Is the NRA building its own gun registry or something?

I’m not sure whether to pat John Ekdahl on the back for writing this rebuttal to BuzzFeed or to tsk-tsk him for bothering in the first place.

Did you know that political campaigns, influential lobbies, and business in various industries collect and maintain data on people they’re trying to influence? Wait, you did?

Well, then, we’re pretty much done here.

But in fact, the sort of vast, secret database the NRA often warns of already exists, despite having been assembled largely without the knowledge or consent of gun owners. It is housed in the Virginia offices of the NRA itself. The country’s largest privately held database of current, former, and prospective gun owners is one of the powerful lobby’s secret weapons, expanding its influence well beyond its estimated 3 million members and bolstering its political supremacy.

That database has been built through years of acquiring gun permit registration lists from state and county offices, gathering names of new owners from the thousands of gun-safety classes taught by NRA-certified instructors and by buying lists of attendees of gun shows, subscribers to gun magazines, and more, BuzzFeed has learned.

The result: a Big Data powerhouse that deploys the same high-tech tactics all year round that the vaunted Obama campaign used to win two presidential elections

“We’ve been doing this since the old days,” [former NRA lobbyist Richard] Feldman said. “You could obtain from most states the listings of hunter licenses from the Department of Wildlife and Conservations. It was sort of amazing what we knew about people from that. There were early doe permit holders, black powder holders, so many different seasons. It was a lot of data.”

Yep — just like Team Obama did last year. And in my experience, reaction among grassroots conservatives to O’s big data operation has been mostly jealousy and awe, in contrast to most ambitious Hopenchange initiatives. This is not, in other words, a case of righties warning darkly that data-mining by private actors (including an opponent’s presidential campaign) is something to be discouraged and then opportunistically carving out an exception for the NRA. It’s more a case of righties wondering why all right-wing groups, especially Mitt “Managerial Genius” Romney’s campaign, aren’t as good at this as Obama and the NRA are. Where’s the hypocrisy?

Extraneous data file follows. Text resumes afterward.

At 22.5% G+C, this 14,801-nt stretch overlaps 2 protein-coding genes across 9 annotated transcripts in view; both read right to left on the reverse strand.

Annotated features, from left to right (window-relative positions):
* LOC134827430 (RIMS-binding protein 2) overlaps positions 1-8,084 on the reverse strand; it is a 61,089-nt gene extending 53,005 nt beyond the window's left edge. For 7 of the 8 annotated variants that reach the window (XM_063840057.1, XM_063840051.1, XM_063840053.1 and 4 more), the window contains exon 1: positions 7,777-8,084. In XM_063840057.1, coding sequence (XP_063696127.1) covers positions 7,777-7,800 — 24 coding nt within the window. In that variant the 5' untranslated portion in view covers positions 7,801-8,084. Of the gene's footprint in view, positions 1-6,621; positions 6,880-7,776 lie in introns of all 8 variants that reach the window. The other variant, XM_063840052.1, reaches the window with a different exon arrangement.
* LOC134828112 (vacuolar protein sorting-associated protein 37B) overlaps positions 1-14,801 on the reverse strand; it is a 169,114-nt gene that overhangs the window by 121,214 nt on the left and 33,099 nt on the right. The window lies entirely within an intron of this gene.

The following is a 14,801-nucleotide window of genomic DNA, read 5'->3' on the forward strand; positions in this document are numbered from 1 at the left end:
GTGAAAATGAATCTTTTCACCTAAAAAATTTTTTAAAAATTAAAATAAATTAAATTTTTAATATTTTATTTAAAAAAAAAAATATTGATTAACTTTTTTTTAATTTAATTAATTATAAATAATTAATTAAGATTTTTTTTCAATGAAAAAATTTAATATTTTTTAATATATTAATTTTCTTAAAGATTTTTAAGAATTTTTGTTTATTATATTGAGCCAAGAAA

The “news” here, I guess, is that there’s hypocrisy by the NRA insofar as (a) they’re culling information on gun owners from the sort of state gun registries they oppose and (b) they’re using that info to build their own quasi-registry. But who cares if they’re exploiting a policy they oppose to try to build consensus to overturn that policy? Ask a liberal who supports tax hikes why he doesn’t pay more taxes voluntarily and he’ll probably say that he’s using some of the money he saved to donate to Democratic pols who’ll help him achieve his broader policy goal. Same thing here: The NRA sometimes loses the political argument against local registries, but they can use a tool their opponents have given them to win long-term. As for building a quasi-registry, unless I missed something, the NRA’s never objected to, say, gun manufacturers keeping marketing data on their customers. The problem with a government gun registry, as Ekdahl says, is that it could lead conceivably to confiscation or imprisonment. Which, of course, also explains why people are freaking out about what the NSA knows about them compared to what, say, Google knows. The objection isn’t that data on gun owners is being collected, it’s by who and to what end.

Exit question: What’s the more quintessential August “news” story, Ted Cruz’s citizenship status or this?